Monolignol biosynthesis pathwayMarilyn Reed
Monolignol biosynthesis pathway
Primary author: Parvaneh Ahmadvand
Faculty sponsor: ChulHee Kang
Primary college/unit: Arts and Sciences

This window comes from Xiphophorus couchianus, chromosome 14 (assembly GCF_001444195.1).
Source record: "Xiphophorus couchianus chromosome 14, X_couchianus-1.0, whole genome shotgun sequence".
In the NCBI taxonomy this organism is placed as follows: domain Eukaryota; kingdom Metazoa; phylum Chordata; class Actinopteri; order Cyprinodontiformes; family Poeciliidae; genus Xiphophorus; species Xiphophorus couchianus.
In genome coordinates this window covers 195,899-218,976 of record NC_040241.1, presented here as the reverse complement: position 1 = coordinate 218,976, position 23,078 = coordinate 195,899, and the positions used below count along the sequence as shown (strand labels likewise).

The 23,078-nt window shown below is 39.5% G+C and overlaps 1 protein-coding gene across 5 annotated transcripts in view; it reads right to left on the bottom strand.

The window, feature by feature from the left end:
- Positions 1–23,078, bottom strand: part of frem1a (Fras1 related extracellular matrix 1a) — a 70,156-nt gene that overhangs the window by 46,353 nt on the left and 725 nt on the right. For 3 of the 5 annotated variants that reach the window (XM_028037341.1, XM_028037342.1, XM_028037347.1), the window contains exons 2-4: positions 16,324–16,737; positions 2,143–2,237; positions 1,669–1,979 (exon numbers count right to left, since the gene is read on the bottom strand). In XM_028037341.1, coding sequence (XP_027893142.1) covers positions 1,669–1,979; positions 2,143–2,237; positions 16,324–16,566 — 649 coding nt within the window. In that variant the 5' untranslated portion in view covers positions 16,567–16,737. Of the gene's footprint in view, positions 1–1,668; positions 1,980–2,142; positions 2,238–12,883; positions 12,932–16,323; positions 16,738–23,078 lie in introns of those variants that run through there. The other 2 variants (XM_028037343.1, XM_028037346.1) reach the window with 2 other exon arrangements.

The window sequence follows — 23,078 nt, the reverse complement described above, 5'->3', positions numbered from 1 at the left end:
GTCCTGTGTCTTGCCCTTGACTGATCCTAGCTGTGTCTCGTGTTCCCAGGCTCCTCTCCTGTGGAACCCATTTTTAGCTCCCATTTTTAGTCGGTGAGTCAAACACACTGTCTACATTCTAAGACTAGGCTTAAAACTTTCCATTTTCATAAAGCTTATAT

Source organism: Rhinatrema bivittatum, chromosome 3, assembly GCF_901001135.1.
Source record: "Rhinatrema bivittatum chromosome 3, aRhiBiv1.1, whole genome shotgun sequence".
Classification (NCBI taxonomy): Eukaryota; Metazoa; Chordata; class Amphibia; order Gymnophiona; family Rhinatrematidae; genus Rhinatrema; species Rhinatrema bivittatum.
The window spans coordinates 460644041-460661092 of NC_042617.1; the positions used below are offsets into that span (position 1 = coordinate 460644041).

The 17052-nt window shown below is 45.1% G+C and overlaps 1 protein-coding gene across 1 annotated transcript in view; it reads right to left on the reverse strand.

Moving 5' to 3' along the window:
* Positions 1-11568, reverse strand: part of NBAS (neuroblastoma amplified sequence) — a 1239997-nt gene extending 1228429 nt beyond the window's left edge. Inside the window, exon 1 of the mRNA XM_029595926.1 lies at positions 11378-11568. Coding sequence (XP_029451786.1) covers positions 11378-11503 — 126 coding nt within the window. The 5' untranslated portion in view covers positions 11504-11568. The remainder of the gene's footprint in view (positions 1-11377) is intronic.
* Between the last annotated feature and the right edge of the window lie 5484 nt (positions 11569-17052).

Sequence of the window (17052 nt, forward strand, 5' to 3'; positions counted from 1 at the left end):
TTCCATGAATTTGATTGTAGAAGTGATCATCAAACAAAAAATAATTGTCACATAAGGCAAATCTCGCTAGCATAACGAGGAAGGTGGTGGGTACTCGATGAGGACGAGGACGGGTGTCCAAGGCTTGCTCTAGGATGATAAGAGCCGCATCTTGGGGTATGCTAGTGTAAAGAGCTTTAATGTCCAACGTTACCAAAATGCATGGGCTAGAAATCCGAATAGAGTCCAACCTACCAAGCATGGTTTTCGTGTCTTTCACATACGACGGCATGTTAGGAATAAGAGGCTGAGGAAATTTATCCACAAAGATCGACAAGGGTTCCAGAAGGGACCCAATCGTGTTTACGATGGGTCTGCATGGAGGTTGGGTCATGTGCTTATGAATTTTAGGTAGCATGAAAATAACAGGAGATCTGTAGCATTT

Biomass as a renewable carbon source for the generation of biofuels and biomaterials has become increasingly important in the quest for sustainable development. Plant secondary cell walls, which have a complex structure consisting of cellulose, hemicellulosic polysaccharides and lignin, constitute the majority of plant biomass. At the step of refinery, in the different chemical and physical processes, these various polymers are separated. Polysaccharides are hydrolyzed to fermentable sugars, whereas the lignin can be used as composites, nanoparticles and carbon fibers.There are there types of lignin: H (soft), G (semi-hard), S(hard).Of the several enzymes in the phenylpropanoid pathway, 4-coumaroyl-CoA ligase (4CL) is the central enzyme. Sorghum bicolor, the fifth most important cereal crop, is a plant that is a candidate for producing large volumes of biomass, in part because its tolerance for drought and a wide pH range. The brown midrib (BMR) is a genetic mutation that results in a forage with a reduced lignin content, increased protein content and higher palatability. The research is aimed at obtaining a better understanding of those Bmr2 and its mutations through their structural characteristics. Based on enzymatic assays, analysis of kinetics, a plausible mechanism for its broad substrate specificity will be proposed. Also, in the final step of lignification, Peroxidase and Laccase catalyze the oxidative radicalization, followed by combinatorial radical coupling. This will open a new perspective on understanding the catalytic process and innovative ways to increase the amount of H and G lignin and decrease the amount of S lignin so that cellulose can be more easily accessed for biofuel production.